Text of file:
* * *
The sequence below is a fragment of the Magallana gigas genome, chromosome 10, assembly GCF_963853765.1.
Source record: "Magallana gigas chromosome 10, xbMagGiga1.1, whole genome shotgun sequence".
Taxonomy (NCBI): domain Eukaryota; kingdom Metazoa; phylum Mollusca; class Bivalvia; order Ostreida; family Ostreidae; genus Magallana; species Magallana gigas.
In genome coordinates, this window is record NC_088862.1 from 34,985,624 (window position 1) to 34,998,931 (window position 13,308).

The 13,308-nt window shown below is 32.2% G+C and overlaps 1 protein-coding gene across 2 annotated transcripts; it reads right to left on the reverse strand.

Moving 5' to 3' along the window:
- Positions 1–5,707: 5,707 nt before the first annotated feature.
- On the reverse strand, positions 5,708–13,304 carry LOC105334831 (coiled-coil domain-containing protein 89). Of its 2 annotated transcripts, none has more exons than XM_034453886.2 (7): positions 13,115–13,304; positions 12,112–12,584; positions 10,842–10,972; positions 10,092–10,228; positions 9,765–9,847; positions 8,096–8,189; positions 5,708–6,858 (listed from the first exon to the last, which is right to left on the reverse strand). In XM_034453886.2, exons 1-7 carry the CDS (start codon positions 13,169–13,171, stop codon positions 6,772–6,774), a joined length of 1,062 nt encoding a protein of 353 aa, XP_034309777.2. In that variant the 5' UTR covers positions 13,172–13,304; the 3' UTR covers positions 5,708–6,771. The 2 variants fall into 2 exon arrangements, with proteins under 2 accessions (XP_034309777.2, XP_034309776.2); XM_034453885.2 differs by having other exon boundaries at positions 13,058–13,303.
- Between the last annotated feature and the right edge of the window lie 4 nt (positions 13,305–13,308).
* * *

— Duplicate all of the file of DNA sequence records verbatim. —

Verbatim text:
The sequence below is a fragment of the Magallana gigas genome, chromosome 10, assembly GCF_963853765.1.
Source record: "Magallana gigas chromosome 10, xbMagGiga1.1, whole genome shotgun sequence".
Taxonomy (NCBI): domain Eukaryota; kingdom Metazoa; phylum Mollusca; class Bivalvia; order Ostreida; family Ostreidae; genus Magallana; species Magallana gigas.
In genome coordinates, this window is record NC_088862.1 from 34,985,624 (window position 1) to 34,998,931 (window position 13,308).

The 13,308-nt window shown below is 32.2% G+C and overlaps 1 protein-coding gene across 2 annotated transcripts; it reads right to left on the reverse strand.

Moving 5' to 3' along the window:
- Positions 1–5,707: 5,707 nt before the first annotated feature.
- On the reverse strand, positions 5,708–13,304 carry LOC105334831 (coiled-coil domain-containing protein 89). Of its 2 annotated transcripts, none has more exons than XM_034453886.2 (7): positions 13,115–13,304; positions 12,112–12,584; positions 10,842–10,972; positions 10,092–10,228; positions 9,765–9,847; positions 8,096–8,189; positions 5,708–6,858 (listed from the first exon to the last, which is right to left on the reverse strand). In XM_034453886.2, exons 1-7 carry the CDS (start codon positions 13,169–13,171, stop codon positions 6,772–6,774), a joined length of 1,062 nt encoding a protein of 353 aa, XP_034309777.2. In that variant the 5' UTR covers positions 13,172–13,304; the 3' UTR covers positions 5,708–6,771. The 2 variants fall into 2 exon arrangements, with proteins under 2 accessions (XP_034309777.2, XP_034309776.2); XM_034453885.2 differs by having other exon boundaries at positions 13,058–13,303.
- Between the last annotated feature and the right edge of the window lie 4 nt (positions 13,305–13,308).